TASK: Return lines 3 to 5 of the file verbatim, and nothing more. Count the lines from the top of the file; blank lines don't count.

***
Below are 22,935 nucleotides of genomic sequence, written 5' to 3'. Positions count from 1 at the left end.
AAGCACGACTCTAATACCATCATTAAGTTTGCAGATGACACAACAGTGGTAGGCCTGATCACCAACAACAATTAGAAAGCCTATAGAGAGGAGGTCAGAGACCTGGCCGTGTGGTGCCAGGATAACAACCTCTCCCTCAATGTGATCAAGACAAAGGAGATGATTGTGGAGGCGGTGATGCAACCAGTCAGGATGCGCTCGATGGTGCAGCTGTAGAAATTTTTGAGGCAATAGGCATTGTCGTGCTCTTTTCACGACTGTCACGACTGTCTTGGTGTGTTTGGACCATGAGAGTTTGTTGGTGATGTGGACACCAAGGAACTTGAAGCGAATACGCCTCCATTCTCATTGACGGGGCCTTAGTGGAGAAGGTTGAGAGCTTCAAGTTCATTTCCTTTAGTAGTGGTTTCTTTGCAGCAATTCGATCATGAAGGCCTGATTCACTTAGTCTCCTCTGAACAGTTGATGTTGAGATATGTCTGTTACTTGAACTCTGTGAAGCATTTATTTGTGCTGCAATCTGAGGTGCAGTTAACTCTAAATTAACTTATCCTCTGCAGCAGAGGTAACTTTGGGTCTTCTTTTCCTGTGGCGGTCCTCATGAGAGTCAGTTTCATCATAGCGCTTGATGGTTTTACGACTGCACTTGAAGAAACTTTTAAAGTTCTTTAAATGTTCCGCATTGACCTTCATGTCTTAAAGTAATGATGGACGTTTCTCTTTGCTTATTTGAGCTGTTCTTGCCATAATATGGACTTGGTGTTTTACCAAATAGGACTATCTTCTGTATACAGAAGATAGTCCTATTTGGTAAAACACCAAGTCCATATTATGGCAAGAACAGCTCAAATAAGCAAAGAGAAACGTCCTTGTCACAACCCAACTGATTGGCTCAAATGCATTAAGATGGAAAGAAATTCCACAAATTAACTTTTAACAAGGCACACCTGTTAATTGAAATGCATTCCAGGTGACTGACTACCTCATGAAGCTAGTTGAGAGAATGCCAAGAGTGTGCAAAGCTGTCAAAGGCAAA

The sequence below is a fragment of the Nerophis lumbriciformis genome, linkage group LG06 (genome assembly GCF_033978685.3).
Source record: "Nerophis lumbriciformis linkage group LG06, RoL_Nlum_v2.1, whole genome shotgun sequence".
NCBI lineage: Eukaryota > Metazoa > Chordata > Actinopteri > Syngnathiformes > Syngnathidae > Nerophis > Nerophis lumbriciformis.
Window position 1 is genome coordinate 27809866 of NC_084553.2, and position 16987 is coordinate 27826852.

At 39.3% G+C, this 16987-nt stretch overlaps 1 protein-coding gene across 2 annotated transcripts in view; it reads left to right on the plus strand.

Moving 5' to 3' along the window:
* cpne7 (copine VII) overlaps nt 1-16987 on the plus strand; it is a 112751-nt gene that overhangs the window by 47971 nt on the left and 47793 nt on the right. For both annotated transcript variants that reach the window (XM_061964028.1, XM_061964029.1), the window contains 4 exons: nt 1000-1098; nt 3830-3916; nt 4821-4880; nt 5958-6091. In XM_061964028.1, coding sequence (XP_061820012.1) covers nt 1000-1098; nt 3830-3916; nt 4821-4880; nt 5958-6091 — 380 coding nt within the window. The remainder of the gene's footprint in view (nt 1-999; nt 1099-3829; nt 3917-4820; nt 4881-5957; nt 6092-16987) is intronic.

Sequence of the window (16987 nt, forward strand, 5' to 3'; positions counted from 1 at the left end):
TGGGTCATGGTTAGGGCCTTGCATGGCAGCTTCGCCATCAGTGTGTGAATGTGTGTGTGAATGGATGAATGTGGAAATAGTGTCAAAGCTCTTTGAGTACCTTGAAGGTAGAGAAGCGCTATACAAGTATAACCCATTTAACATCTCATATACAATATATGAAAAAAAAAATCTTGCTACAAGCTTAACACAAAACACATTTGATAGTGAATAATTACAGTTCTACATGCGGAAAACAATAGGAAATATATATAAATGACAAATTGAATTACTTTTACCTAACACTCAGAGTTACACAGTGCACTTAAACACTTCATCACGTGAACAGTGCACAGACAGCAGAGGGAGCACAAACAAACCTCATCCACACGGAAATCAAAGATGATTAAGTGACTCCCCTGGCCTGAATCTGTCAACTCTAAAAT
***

The sequence below is a fragment of the Nerophis lumbriciformis genome, linkage group LG06 (genome assembly GCF_033978685.3).
Source record: "Nerophis lumbriciformis linkage group LG06, RoL_Nlum_v2.1, whole genome shotgun sequence".
NCBI lineage: Eukaryota > Metazoa > Chordata > Actinopteri > Syngnathiformes > Syngnathidae > Nerophis > Nerophis lumbriciformis.